The Dambreuses invite a few "intimate friends" to their home, including Frederick, the Arnouxes, Cisy, Martinon, Monsieur Roque, and Louise.
When Frederick arrives, Monsieur Roque asks him where he has been. He claims he's been spending time with a wounded friend.
Martinon asks Monsieur Dambreuse if he can marry his niece, Cécile. (He actually suspects Cécile is really Monsieur Dambreuse's daughter, which would mean a better dowry for him). Madame Dambreuse isn't happy about the whole sitch; she wanted her niece to marry Cisy because Martinon is her lover.
So. Many. Love. Triangles.
More talk gets going about insurgents: wealthy citizens are worried they'll lose everything with the fall of the monarchy.
Mr. and Mrs. Arnoux waltz on in, and Frederick ends up seated next to Madame Arnoux. How convenient.
The two almost-lovers have a whispered argument.
Cisy and Martinon begin to battle for Cécile's attentions. Martinon embarrasses "the Vicomte" (Cisy) by bringing up the duel with Frederick, and Cisy's lack of courage sends a buzz around the table.
Then Frederick becomes embarrassed when Roque begins asking questions about "a very notable picture" of Rosanette, which he and Louise had seen at Frederick's house when they tried to visit him. Madame Arnoux puts two and two together is majorly ticked. It's clear to everyone that he and Rosanette are lovers.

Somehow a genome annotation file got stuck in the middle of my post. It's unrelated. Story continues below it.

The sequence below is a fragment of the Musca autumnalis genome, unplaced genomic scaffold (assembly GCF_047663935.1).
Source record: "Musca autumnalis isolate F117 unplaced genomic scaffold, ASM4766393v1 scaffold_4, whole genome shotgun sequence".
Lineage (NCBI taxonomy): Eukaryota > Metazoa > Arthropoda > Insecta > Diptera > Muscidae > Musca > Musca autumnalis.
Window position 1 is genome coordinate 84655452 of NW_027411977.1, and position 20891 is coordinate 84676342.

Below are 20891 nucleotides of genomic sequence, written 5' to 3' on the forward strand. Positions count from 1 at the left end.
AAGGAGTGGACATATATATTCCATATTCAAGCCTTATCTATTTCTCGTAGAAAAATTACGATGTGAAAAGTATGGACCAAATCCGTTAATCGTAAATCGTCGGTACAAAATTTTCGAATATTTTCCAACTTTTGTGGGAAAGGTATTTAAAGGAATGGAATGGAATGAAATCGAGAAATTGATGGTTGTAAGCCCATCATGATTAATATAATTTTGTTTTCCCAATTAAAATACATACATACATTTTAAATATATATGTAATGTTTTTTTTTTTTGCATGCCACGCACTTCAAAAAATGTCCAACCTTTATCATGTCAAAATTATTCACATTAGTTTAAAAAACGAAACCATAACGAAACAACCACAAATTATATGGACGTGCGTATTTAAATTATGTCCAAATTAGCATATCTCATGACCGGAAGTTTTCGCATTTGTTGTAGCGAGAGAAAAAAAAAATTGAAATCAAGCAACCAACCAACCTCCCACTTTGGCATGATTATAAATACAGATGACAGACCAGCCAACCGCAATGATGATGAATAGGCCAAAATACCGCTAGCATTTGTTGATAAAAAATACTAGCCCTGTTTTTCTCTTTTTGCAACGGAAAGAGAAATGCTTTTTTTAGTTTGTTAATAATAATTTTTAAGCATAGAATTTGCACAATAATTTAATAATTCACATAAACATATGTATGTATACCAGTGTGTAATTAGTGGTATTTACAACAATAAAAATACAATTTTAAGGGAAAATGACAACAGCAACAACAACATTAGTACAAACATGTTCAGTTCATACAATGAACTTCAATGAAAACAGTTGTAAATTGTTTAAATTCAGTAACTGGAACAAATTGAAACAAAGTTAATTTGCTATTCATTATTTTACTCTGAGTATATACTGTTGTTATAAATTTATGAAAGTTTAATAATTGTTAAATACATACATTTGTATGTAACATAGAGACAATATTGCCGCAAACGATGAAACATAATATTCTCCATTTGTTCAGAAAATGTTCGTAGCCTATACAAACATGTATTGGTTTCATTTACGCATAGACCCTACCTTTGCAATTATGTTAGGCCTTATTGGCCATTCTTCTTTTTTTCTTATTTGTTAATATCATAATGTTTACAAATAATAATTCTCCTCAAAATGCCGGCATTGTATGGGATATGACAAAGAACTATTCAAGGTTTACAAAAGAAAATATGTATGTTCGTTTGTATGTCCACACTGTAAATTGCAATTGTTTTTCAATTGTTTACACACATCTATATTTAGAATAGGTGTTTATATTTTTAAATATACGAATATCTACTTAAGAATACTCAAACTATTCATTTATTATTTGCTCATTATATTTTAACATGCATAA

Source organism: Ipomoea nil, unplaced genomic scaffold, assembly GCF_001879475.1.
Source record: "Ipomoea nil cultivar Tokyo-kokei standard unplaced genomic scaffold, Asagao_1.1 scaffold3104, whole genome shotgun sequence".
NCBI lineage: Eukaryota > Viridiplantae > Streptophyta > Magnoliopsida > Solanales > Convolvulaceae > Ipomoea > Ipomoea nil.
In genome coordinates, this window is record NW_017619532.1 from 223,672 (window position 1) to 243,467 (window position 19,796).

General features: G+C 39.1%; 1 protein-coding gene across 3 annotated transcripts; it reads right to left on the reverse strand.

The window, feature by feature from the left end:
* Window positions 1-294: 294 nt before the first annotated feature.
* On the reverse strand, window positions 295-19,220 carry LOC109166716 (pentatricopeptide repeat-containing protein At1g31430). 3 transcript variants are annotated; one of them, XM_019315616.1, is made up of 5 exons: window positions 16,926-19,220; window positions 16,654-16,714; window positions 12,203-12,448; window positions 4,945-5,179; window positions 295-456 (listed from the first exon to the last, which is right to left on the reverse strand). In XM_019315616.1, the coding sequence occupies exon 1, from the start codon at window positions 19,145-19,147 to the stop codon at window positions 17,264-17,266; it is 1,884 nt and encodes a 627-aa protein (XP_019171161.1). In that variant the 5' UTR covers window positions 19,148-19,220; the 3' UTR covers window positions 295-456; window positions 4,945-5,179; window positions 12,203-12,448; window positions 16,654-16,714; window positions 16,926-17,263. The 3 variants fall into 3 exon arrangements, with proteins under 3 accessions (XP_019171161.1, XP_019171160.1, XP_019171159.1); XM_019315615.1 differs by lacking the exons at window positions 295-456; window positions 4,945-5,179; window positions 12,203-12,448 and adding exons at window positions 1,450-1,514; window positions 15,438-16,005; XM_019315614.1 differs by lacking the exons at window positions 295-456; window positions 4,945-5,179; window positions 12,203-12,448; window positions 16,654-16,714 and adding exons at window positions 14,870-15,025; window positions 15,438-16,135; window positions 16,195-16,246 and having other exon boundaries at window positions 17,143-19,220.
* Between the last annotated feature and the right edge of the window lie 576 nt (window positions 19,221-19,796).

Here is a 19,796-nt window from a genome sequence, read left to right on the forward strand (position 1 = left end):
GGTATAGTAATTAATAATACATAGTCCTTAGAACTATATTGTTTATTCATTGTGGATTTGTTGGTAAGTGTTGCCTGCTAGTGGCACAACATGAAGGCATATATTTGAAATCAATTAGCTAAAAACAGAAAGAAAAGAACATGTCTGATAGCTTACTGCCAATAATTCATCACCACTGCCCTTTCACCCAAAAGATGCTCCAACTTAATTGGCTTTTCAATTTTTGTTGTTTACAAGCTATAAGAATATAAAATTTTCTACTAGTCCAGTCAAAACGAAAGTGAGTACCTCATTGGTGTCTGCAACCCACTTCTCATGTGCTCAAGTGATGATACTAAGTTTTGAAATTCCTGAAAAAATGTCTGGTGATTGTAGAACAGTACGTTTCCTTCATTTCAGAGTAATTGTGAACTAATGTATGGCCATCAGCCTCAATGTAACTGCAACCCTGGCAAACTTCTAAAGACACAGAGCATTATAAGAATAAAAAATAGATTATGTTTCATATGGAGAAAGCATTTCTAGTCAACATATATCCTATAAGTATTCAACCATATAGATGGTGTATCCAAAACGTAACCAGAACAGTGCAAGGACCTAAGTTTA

A guest named Fumichon goes on a tirade about the natural law of owning things; to him, it's an animal instinct.
They also discuss the on-going tension between the workers and the bourgeoisie.
Madame Arnoux and Louise have a chat in the garden about Frederick. The lady tries to tell the young girl not to believe everything that a man says. Louise doesn't buy it, and in fact, they're each suspicious of the other.
Madame Dambreuse teases Frederick about Louise's obvious crush on him, and says she thinks Louise is ugly. Good comeback?
As they're all leaving, Louise tells Frederick that all of the women at the party are nasty gossips. She's also upset that he has ignored her for so long. She pressures him to marry her, but he couldn't be less interested. He puts her off by saying he has business to attend to—not to mention that pesky political uprising.
Then he promptly hightails it to Rosanette's.
That night, Louise and her maid sneak over to Frederick's house for a late-night rendezvous, but he's not there—and the concierge tells her that he hasn't slept at home for three months.